In 1992, China was among the first countries to establish ties with a newly independent Ukraine after the collapse of the Soviet Union. It turned to Ukraine as a major supplier of corn, sunflower and rapeseed oil, as well as arms technology.
Over the past years, as growing numbers of Ukrainians supported joining NATO, Chinese diplomats did not raise objections with Kyiv, said Sergiy Gerasymchuk, an analyst with Ukrainian Prism, a foreign policy research organization in Kyiv.
Ukraine was “trying to sit on the fence and avoid any sensitive issues with Beijing, and expected the same from China,” he said.
As opinion against China hardened in many countries, Xi became preoccupied with defending his nation against what he saw as threats to its rise, especially from the United States.
Relations were showing no signs of lasting improvement under the Biden administration, so Xi moved to bolster ties with Putin to blunt U.S. policies.
The two leaders shared similar world views. Both lamented the collapse of the Soviet Union. Both saw Washington as a prime instigator of any political opposition to their rule. For both leaders, their partnership was an answer to President Joe Biden’s effort to forge an “alliance of democracies.”
At a video summit in December, Xi told Putin that “in its closeness and effectiveness, this relationship even exceeds an alliance,” a Kremlin aide told reporters in Moscow at the time.
Yet Xi remains a more cautious leader than Putin, and he appeared hopeful that China would not be forced to choose between Russia and Ukraine.
Only a month before his Olympic summit with Putin, the Chinese leader hailed 30 years of diplomatic ties with Ukraine. “I attach high importance to developing the Chinese-Ukrainian strategic partnership,” Xi said in a Jan. 4 message to Ukraine’s president, Volodymyr Zelenskyy.
Even so, as Putin became determined to reverse Ukraine’s turn to Western security protections, Chinese officials began to echo Russian arguments. Beijing also saw a growing threat from U.S.-led military blocs.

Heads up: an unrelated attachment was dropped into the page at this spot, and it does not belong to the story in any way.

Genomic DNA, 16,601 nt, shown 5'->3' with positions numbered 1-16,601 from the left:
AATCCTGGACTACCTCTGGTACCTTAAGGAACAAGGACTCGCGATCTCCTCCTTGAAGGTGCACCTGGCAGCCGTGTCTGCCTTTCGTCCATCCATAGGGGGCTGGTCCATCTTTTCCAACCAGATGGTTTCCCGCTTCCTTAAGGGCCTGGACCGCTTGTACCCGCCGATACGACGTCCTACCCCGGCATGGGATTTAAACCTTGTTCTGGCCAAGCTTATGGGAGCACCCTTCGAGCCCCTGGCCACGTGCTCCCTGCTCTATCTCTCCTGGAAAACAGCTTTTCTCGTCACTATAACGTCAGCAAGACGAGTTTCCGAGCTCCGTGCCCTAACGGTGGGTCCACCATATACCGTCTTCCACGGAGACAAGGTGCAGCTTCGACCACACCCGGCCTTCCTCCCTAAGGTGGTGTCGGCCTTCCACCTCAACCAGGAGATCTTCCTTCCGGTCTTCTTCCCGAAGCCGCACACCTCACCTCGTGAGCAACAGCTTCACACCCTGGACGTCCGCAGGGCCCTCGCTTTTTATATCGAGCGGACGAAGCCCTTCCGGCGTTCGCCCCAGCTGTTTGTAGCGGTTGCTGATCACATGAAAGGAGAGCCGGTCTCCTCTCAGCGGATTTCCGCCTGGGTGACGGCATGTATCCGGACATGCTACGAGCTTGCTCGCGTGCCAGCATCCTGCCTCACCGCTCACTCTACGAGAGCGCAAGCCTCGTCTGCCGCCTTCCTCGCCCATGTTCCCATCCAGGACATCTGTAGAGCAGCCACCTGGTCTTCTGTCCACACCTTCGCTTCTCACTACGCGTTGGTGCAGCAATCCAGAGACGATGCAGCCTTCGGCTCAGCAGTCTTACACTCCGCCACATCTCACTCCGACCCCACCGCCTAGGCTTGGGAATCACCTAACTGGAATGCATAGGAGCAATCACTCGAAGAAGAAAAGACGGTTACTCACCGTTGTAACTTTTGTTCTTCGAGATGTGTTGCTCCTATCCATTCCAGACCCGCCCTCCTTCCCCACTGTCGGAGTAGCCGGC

In late January, Secretary of State Antony Blinken called China’s foreign minister, Wang Yi, to warn him about a war against Ukraine. Wang, however, urged Blinken to address Russia’s security grievances. Europe needed a new, “balanced” security organization, he said, making clear that NATO did not serve that role.
Beijing had its own complaints with NATO, rooted in the bombing of the Chinese Embassy in Belgrade, Serbia, during NATO’s war in 1999 to protect a breakaway region, Kosovo. Those suspicions deepened when NATO in 2021 began to describe China as an emerging challenge to the alliance.
As Russian troops massed on Ukraine’s borders, Chinese officials kept repeating their defense of Russia’s security concerns.
They also scoffed at Western intelligence warnings about Russia’s imminent invasion. Washington, not Moscow, was the warmonger, they suggested, pointing to America’s invasion of Iraq in 2003. On Feb. 23, a foreign ministry spokeswoman, Hua Chunying, accused Washington of “manufacturing panic.”
The next day, Russian forces struck.
While governments across the world condemned Putin, Beijing directed its criticism at the United States and its allies. It even avoided calling Putin’s actions an invasion.
In recent days, though, Beijing’s language has begun to shift, reflecting a desire to avoid standing too close to Putin.
Chinese officials tweaked their calls to heed Russia’s security, stressing that “any country’s legitimate security concerns should be respected.” They still did not use the word “invasion,” but have acknowledged a “conflict between Ukraine and Russia.”
China has also sought to position itself as a potential mediator, though so far only in vague terms. Wang, the Chinese foreign minister, told reporters on Monday that Beijing was willing to “play a constructive role” in bringing about peace talks.
China’s efforts to distance itself from Russia have come too late, said Gerasymchuk, the analyst in Kyiv. He said China would wait to see who prevailed in the war and seek to improve relations with the winner.
“Many decision makers in China began to perceive relations in black and white: either you are a Chinese ally or an American one,” said Gerasymchuk, who has been spending nights in a bomb shelter. “They still want to remain sort of neutral, but they bitterly failed.”